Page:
The world stands appalled at the death and destruction in Gaza. Photos of dead babies, shell-shocked people and entire neighborhoods razed to the ground have filled our newsfeeds and the Internet at large.
But the month-long focus on the region made the world overlook many other issues, including that of Iraq.
On Aug. 4, at least 60 people were killed in an air strike in the Iraqi city of Mosul. While this instance occurred in one city on one day, dozens of people in the country’s capital city of Baghdad and elsewhere fall casualty to violence almost every day.
In July 2014 alone at least 1,737 Iraqis were killed and 1,978 injured in acts of terrorism and violence across the country.
Thousands of Iraq’s minority Christians reportedly fled after Islamic militants (ISIS) seized Iraq’s largest Christian town, Qaraqosh, earlier this week.
At the time of the Israel-Gaza cease-fire there were 40,000 Iraqis, members of its minority Yazidi sect, stranded on a mountain as ISIS jihadists threatened them with death. Mount Sinjar, where the Yazidi members were located, is identified in local legend as the final resting place of Noah's ark.
If they go down, they face slaughter by the hands of terrorists and if they stay where they are they die of hunger, thirst and exposure.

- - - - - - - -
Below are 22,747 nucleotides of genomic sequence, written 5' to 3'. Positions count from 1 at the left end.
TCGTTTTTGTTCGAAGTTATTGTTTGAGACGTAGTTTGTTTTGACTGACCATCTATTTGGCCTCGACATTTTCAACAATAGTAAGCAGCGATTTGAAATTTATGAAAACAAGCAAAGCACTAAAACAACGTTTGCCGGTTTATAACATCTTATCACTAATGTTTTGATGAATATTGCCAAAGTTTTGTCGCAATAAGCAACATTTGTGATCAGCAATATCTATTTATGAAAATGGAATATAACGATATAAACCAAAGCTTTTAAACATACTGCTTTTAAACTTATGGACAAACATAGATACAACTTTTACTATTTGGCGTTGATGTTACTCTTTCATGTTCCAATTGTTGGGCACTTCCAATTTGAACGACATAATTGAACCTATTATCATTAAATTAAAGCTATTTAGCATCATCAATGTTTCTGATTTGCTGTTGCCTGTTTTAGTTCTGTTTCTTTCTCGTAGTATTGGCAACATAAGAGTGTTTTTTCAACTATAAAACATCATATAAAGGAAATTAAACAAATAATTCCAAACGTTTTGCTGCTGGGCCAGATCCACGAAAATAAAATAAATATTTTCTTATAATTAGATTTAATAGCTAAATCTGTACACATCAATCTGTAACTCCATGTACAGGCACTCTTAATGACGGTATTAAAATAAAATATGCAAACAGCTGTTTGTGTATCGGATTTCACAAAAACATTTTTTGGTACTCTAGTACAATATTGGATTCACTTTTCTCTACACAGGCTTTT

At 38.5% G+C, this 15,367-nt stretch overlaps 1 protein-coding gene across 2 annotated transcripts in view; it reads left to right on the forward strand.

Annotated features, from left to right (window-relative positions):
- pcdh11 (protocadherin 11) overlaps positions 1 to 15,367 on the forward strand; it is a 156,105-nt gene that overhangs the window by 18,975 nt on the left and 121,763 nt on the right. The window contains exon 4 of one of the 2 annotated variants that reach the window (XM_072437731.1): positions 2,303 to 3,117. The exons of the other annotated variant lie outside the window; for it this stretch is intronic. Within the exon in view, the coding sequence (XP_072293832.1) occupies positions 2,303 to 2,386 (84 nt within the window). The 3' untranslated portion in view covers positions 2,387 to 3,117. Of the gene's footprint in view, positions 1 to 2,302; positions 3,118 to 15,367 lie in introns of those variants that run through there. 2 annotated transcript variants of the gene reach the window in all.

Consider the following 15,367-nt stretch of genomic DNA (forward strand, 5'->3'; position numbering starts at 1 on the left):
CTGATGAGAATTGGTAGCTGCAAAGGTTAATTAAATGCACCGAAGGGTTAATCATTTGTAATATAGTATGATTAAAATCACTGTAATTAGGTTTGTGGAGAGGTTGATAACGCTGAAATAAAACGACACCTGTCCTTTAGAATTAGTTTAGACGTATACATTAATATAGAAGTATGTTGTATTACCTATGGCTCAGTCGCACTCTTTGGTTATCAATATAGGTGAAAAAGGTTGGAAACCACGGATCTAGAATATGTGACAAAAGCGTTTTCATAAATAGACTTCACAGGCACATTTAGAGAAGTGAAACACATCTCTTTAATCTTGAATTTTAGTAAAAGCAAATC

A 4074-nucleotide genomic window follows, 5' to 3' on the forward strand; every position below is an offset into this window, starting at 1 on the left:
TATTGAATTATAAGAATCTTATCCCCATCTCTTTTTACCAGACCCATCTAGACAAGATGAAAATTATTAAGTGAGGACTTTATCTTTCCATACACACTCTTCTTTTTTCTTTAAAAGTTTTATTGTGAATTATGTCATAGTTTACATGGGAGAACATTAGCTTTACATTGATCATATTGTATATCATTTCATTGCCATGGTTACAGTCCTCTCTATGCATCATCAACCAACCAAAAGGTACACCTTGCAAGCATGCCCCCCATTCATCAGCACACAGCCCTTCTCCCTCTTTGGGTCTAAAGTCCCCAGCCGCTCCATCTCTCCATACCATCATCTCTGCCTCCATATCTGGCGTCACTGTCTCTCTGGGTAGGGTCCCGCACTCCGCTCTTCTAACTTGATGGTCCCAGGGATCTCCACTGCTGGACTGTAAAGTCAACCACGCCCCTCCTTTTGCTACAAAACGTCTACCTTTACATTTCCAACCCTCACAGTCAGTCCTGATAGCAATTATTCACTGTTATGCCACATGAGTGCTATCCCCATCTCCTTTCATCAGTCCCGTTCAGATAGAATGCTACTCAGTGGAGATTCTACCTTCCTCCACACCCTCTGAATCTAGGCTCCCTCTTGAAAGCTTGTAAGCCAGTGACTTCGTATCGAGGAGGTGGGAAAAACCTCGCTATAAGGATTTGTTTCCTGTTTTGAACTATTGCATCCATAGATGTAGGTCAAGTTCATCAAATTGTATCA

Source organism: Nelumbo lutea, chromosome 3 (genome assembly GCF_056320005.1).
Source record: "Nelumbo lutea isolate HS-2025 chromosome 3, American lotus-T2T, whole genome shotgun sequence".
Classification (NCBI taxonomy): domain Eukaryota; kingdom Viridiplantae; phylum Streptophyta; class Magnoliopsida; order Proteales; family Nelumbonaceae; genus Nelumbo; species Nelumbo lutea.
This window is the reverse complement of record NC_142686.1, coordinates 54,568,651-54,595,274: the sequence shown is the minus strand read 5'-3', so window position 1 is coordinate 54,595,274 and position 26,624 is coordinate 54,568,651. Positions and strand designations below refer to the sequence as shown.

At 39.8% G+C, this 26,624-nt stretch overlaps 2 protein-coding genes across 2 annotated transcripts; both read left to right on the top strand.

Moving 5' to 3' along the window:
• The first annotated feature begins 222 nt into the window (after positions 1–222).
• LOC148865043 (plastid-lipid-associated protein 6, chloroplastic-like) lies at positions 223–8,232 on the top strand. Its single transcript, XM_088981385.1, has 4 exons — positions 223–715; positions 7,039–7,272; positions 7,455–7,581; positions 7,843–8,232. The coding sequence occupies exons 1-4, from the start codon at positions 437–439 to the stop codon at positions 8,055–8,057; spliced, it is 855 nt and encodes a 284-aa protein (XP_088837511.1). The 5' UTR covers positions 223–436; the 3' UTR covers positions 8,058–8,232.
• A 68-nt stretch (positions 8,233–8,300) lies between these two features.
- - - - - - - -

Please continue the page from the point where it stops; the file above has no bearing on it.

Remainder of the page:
Their crime: They are Yazidis, a Kurdish ethno-religious community that practices an ancient religion that is linked to Zoroastrianism.
The Kurdish minority Yazidis have long been regarded as devil worshippers by Sunni jihadists, who have targeted them since the U.S. invasion. As the extremists' latest and most potent incarnation, the Islamic State (ISIS), have steadily conquered Iraq's north, the small, self-contained community has been especially vulnerable.
Hundreds of Yazidis, including children, have been killed in the past week only.
About 40 children have reportedly died as result of dehydration. An estimated 25,000 children still remain stranded in and around Sinjar.
There is no hope of getting food and medical aid to the thousands who are trapped. The ISIS militants have blocked roads and delivering aid via air is not possible save for sporadic airdrops being conducted by the Iraqi Air Force.
"We are being told to convert or to lose our heads," one of the people told the press. "There is no one coming to help."
UNICEF spokeswoman Juliette Touma defines the peoples’ plight, "The stresses are enormous; dehydration, fatigue, people sometimes having to walk for days. The impact on kids is very physical, let alone the psychological impact."
Iraq is a mess; a nightmare for the people of the country regardless of their religion or sect. Further, no viable solution seems to be emerging in the near future.
With all the death and destruction taking place in other parts of the world, most prominently Palestine and Gaza, it is easy to overlook people in the other parts of the world suffering. Such is the nature of the news media.
Yet, death and destruction in other conflict zones needs our attention, our humanitarian efforts and prayers.